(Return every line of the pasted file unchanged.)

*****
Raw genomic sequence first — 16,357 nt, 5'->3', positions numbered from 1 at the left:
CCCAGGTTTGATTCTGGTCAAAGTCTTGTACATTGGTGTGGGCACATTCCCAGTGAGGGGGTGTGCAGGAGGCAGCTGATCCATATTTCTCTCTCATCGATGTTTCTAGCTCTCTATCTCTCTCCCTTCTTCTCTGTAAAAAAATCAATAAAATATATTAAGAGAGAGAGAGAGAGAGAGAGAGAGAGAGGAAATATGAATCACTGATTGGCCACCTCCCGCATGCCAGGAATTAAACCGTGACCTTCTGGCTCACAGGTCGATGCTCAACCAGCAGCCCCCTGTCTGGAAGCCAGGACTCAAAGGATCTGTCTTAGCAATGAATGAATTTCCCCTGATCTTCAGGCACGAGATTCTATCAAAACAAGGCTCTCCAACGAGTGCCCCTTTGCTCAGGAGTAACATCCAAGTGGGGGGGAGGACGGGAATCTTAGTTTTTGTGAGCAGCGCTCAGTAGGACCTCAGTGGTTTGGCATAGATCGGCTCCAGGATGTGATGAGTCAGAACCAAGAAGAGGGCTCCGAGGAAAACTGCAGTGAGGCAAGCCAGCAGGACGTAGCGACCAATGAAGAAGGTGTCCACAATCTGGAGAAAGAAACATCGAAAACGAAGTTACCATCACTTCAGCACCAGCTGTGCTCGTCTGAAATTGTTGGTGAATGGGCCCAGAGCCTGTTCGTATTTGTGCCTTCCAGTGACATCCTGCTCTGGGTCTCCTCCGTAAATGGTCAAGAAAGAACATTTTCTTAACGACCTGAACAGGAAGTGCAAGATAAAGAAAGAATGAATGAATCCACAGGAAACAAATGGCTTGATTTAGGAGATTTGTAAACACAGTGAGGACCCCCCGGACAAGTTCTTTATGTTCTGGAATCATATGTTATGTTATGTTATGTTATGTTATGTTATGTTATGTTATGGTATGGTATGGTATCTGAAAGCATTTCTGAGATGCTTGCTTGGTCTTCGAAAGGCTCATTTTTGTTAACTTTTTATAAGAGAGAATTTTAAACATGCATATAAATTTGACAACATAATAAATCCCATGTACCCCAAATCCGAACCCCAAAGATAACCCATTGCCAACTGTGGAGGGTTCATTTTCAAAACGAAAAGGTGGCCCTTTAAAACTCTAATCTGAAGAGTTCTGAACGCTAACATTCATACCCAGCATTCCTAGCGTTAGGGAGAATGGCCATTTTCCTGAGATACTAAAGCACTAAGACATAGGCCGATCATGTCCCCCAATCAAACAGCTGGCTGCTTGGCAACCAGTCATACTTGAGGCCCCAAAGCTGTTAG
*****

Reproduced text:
Raw genomic sequence first — 16,357 nt, 5'->3', positions numbered from 1 at the left:
CCCAGGTTTGATTCTGGTCAAAGTCTTGTACATTGGTGTGGGCACATTCCCAGTGAGGGGGTGTGCAGGAGGCAGCTGATCCATATTTCTCTCTCATCGATGTTTCTAGCTCTCTATCTCTCTCCCTTCTTCTCTGTAAAAAAATCAATAAAATATATTAAGAGAGAGAGAGAGAGAGAGAGAGAGAGAGGAAATATGAATCACTGATTGGCCACCTCCCGCATGCCAGGAATTAAACCGTGACCTTCTGGCTCACAGGTCGATGCTCAACCAGCAGCCCCCTGTCTGGAAGCCAGGACTCAAAGGATCTGTCTTAGCAATGAATGAATTTCCCCTGATCTTCAGGCACGAGATTCTATCAAAACAAGGCTCTCCAACGAGTGCCCCTTTGCTCAGGAGTAACATCCAAGTGGGGGGGAGGACGGGAATCTTAGTTTTTGTGAGCAGCGCTCAGTAGGACCTCAGTGGTTTGGCATAGATCGGCTCCAGGATGTGATGAGTCAGAACCAAGAAGAGGGCTCCGAGGAAAACTGCAGTGAGGCAAGCCAGCAGGACGTAGCGACCAATGAAGAAGGTGTCCACAATCTGGAGAAAGAAACATCGAAAACGAAGTTACCATCACTTCAGCACCAGCTGTGCTCGTCTGAAATTGTTGGTGAATGGGCCCAGAGCCTGTTCGTATTTGTGCCTTCCAGTGACATCCTGCTCTGGGTCTCCTCCGTAAATGGTCAAGAAAGAACATTTTCTTAACGACCTGAACAGGAAGTGCAAGATAAAGAAAGAATGAATGAATCCACAGGAAACAAATGGCTTGATTTAGGAGATTTGTAAACACAGTGAGGACCCCCCGGACAAGTTCTTTATGTTCTGGAATCATATGTTATGTTATGTTATGTTATGTTATGTTATGTTATGTTATGGTATGGTATGGTATCTGAAAGCATTTCTGAGATGCTTGCTTGGTCTTCGAAAGGCTCATTTTTGTTAACTTTTTATAAGAGAGAATTTTAAACATGCATATAAATTTGACAACATAATAAATCCCATGTACCCCAAATCCGAACCCCAAAGATAACCCATTGCCAACTGTGGAGGGTTCATTTTCAAAACGAAAAGGTGGCCCTTTAAAACTCTAATCTGAAGAGTTCTGAACGCTAACATTCATACCCAGCATTCCTAGCGTTAGGGAGAATGGCCATTTTCCTGAGATACTAAAGCACTAAGACATAGGCCGATCATGTCCCCCAATCAAACAGCTGGCTGCTTGGCAACCAGTCATACTTGAGGCCCCAAAGCTGTTAG